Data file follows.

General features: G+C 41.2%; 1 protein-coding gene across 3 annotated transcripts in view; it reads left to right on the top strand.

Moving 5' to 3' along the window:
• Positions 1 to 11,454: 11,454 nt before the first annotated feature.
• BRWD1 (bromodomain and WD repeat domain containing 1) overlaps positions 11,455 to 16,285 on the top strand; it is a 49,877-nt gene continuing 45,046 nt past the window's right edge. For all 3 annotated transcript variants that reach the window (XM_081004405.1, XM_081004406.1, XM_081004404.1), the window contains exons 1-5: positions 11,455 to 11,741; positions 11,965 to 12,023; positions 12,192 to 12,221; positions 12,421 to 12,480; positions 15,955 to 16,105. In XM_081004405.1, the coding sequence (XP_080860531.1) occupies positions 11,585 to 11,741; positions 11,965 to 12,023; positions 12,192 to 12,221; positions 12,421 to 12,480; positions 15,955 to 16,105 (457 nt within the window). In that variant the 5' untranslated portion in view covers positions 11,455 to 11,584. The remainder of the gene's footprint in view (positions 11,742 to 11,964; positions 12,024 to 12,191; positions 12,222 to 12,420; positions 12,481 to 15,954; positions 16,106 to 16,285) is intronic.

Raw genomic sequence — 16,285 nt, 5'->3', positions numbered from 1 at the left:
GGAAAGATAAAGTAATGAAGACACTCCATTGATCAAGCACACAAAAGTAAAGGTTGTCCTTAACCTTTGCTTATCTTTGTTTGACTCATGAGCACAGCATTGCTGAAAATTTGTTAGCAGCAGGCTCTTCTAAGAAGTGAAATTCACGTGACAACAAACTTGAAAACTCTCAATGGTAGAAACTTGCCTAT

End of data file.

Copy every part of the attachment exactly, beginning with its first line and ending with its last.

General features: G+C 41.2%; 1 protein-coding gene across 3 annotated transcripts in view; it reads left to right on the top strand.

Moving 5' to 3' along the window:
• Positions 1 to 11,454: 11,454 nt before the first annotated feature.
• BRWD1 (bromodomain and WD repeat domain containing 1) overlaps positions 11,455 to 16,285 on the top strand; it is a 49,877-nt gene continuing 45,046 nt past the window's right edge. For all 3 annotated transcript variants that reach the window (XM_081004405.1, XM_081004406.1, XM_081004404.1), the window contains exons 1-5: positions 11,455 to 11,741; positions 11,965 to 12,023; positions 12,192 to 12,221; positions 12,421 to 12,480; positions 15,955 to 16,105. In XM_081004405.1, the coding sequence (XP_080860531.1) occupies positions 11,585 to 11,741; positions 11,965 to 12,023; positions 12,192 to 12,221; positions 12,421 to 12,480; positions 15,955 to 16,105 (457 nt within the window). In that variant the 5' untranslated portion in view covers positions 11,455 to 11,584. The remainder of the gene's footprint in view (positions 11,742 to 11,964; positions 12,024 to 12,191; positions 12,222 to 12,420; positions 12,481 to 15,954; positions 16,106 to 16,285) is intronic.

Raw genomic sequence — 16,285 nt, 5'->3', positions numbered from 1 at the left:
GGAAAGATAAAGTAATGAAGACACTCCATTGATCAAGCACACAAAAGTAAAGGTTGTCCTTAACCTTTGCTTATCTTTGTTTGACTCATGAGCACAGCATTGCTGAAAATTTGTTAGCAGCAGGCTCTTCTAAGAAGTGAAATTCACGTGACAACAAACTTGAAAACTCTCAATGGTAGAAACTTGCCTAT